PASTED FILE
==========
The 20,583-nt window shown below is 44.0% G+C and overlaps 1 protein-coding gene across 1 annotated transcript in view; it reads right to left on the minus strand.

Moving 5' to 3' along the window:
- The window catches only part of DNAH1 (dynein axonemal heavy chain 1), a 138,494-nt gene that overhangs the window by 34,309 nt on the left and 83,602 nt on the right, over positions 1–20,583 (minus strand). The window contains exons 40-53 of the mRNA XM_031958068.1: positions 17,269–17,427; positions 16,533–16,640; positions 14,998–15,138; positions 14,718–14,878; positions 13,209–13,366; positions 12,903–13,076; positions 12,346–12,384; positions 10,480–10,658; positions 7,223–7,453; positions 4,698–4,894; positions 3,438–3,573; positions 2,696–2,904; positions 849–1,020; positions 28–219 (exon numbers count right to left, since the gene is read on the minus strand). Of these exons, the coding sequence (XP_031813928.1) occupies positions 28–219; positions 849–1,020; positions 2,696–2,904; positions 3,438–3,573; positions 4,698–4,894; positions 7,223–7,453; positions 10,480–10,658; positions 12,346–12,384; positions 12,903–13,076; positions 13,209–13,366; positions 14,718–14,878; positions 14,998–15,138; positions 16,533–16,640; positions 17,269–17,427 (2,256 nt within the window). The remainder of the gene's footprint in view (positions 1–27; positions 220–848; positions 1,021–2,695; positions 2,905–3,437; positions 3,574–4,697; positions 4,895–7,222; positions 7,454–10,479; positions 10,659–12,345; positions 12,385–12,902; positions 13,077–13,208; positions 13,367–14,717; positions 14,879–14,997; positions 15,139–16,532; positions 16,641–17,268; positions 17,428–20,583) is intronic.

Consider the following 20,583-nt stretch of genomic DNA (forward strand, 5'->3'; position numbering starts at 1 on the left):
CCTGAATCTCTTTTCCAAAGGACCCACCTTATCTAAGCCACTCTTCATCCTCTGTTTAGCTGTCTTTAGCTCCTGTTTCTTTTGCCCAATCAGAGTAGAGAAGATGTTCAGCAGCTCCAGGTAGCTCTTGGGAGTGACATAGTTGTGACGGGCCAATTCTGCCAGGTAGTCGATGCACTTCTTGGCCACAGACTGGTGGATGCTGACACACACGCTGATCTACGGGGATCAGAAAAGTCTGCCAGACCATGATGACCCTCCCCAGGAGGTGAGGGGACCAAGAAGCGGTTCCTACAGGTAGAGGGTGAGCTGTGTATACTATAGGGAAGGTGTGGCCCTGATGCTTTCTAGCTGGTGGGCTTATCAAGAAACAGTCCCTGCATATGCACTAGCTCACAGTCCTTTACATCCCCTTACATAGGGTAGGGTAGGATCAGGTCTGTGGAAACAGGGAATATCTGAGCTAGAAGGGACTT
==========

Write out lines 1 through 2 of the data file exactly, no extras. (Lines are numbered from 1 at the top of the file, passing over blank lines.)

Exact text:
The 20,583-nt window shown below is 44.0% G+C and overlaps 1 protein-coding gene across 1 annotated transcript in view; it reads right to left on the minus strand.

Moving 5' to 3' along the window: